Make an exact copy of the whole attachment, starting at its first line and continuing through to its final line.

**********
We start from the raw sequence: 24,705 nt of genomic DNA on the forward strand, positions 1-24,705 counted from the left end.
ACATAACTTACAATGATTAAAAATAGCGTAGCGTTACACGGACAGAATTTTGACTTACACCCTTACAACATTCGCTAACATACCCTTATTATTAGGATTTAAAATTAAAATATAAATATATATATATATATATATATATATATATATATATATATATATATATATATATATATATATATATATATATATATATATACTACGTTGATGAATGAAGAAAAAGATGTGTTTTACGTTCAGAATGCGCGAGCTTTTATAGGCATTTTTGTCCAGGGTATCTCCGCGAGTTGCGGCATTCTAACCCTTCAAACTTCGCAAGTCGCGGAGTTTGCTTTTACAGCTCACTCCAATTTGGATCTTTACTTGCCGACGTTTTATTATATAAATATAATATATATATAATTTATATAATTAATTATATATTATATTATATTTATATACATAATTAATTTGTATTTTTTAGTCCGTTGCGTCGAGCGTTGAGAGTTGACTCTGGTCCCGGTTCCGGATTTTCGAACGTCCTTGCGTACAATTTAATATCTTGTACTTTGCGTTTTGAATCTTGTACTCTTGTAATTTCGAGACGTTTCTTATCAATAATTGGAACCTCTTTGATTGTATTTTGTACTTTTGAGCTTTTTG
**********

We start from the raw sequence: 24,705 nt of genomic DNA on the forward strand, positions 1-24,705 counted from the left end.
ACATAACTTACAATGATTAAAAATAGCGTAGCGTTACACGGACAGAATTTTGACTTACACCCTTACAACATTCGCTAACATACCCTTATTATTAGGATTTAAAATTAAAATATAAATATATATATATATATATATATATATATATATATATATATATATATATATATATATATATATATATATATATATATATATACTACGTTGATGAATGAAGAAAAAGATGTGTTTTACGTTCAGAATGCGCGAGCTTTTATAGGCATTTTTGTCCAGGGTATCTCCGCGAGTTGCGGCATTCTAACCCTTCAAACTTCGCAAGTCGCGGAGTTTGCTTTTACAGCTCACTCCAATTTGGATCTTTACTTGCCGACGTTTTATTATATAAATATAATATATATATAATTTATATAATTAATTATATATTATATTATATTTATATACATAATTAATTTGTATTTTTTAGTCCGTTGCGTCGAGCGTTGAGAGTTGACTCTGGTCCCGGTTCCGGATTTTCGAACGTCCTTGCGTACAATTTAATATCTTGTACTTTGCGTTTTGAATCTTGTACTCTTGTAATTTCGAGACGTTTCTTATCAATAATTGGAACCTCTTTGATTGTATTTTGTACTTTTGAGCTTTTTG